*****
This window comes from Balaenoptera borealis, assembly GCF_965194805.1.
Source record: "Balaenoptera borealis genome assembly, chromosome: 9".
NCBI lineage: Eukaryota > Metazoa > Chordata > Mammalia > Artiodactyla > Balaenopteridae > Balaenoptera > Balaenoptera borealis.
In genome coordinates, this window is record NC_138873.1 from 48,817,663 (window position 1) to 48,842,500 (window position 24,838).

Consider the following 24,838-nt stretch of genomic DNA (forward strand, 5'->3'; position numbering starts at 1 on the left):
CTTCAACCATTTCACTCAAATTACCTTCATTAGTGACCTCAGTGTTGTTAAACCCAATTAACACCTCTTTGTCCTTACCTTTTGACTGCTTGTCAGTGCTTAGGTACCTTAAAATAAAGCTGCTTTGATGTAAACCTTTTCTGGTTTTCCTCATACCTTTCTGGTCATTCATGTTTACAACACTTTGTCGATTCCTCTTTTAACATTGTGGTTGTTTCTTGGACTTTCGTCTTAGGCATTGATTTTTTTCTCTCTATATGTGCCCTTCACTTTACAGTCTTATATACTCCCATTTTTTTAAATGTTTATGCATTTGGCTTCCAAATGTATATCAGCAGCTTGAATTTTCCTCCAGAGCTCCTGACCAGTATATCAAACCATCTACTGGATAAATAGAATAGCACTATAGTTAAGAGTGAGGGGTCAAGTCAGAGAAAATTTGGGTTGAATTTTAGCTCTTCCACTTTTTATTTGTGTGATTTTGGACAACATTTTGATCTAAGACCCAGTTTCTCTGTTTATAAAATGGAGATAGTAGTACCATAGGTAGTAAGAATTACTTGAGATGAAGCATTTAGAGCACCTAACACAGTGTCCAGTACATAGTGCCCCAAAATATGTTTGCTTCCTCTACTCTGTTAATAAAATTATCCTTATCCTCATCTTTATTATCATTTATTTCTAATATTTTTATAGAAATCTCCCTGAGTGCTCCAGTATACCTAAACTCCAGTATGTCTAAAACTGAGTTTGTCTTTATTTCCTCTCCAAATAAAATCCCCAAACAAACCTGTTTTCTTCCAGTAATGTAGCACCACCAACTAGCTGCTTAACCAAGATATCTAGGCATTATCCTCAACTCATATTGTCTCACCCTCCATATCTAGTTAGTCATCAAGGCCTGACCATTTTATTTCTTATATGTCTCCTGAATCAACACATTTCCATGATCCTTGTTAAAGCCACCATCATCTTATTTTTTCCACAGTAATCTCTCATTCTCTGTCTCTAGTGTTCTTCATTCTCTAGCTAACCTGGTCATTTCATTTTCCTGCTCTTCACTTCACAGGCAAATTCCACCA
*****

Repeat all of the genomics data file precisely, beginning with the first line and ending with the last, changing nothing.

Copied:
This window comes from Balaenoptera borealis, assembly GCF_965194805.1.
Source record: "Balaenoptera borealis genome assembly, chromosome: 9".
NCBI lineage: Eukaryota > Metazoa > Chordata > Mammalia > Artiodactyla > Balaenopteridae > Balaenoptera > Balaenoptera borealis.
In genome coordinates, this window is record NC_138873.1 from 48,817,663 (window position 1) to 48,842,500 (window position 24,838).

Consider the following 24,838-nt stretch of genomic DNA (forward strand, 5'->3'; position numbering starts at 1 on the left):
CTTCAACCATTTCACTCAAATTACCTTCATTAGTGACCTCAGTGTTGTTAAACCCAATTAACACCTCTTTGTCCTTACCTTTTGACTGCTTGTCAGTGCTTAGGTACCTTAAAATAAAGCTGCTTTGATGTAAACCTTTTCTGGTTTTCCTCATACCTTTCTGGTCATTCATGTTTACAACACTTTGTCGATTCCTCTTTTAACATTGTGGTTGTTTCTTGGACTTTCGTCTTAGGCATTGATTTTTTTCTCTCTATATGTGCCCTTCACTTTACAGTCTTATATACTCCCATTTTTTTAAATGTTTATGCATTTGGCTTCCAAATGTATATCAGCAGCTTGAATTTTCCTCCAGAGCTCCTGACCAGTATATCAAACCATCTACTGGATAAATAGAATAGCACTATAGTTAAGAGTGAGGGGTCAAGTCAGAGAAAATTTGGGTTGAATTTTAGCTCTTCCACTTTTTATTTGTGTGATTTTGGACAACATTTTGATCTAAGACCCAGTTTCTCTGTTTATAAAATGGAGATAGTAGTACCATAGGTAGTAAGAATTACTTGAGATGAAGCATTTAGAGCACCTAACACAGTGTCCAGTACATAGTGCCCCAAAATATGTTTGCTTCCTCTACTCTGTTAATAAAATTATCCTTATCCTCATCTTTATTATCATTTATTTCTAATATTTTTATAGAAATCTCCCTGAGTGCTCCAGTATACCTAAACTCCAGTATGTCTAAAACTGAGTTTGTCTTTATTTCCTCTCCAAATAAAATCCCCAAACAAACCTGTTTTCTTCCAGTAATGTAGCACCACCAACTAGCTGCTTAACCAAGATATCTAGGCATTATCCTCAACTCATATTGTCTCACCCTCCATATCTAGTTAGTCATCAAGGCCTGACCATTTTATTTCTTATATGTCTCCTGAATCAACACATTTCCATGATCCTTGTTAAAGCCACCATCATCTTATTTTTTCCACAGTAATCTCTCATTCTCTGTCTCTAGTGTTCTTCATTCTCTAGCTAACCTGGTCATTTCATTTTCCTGCTCTTCACTTCACAGGCAAATTCCACCA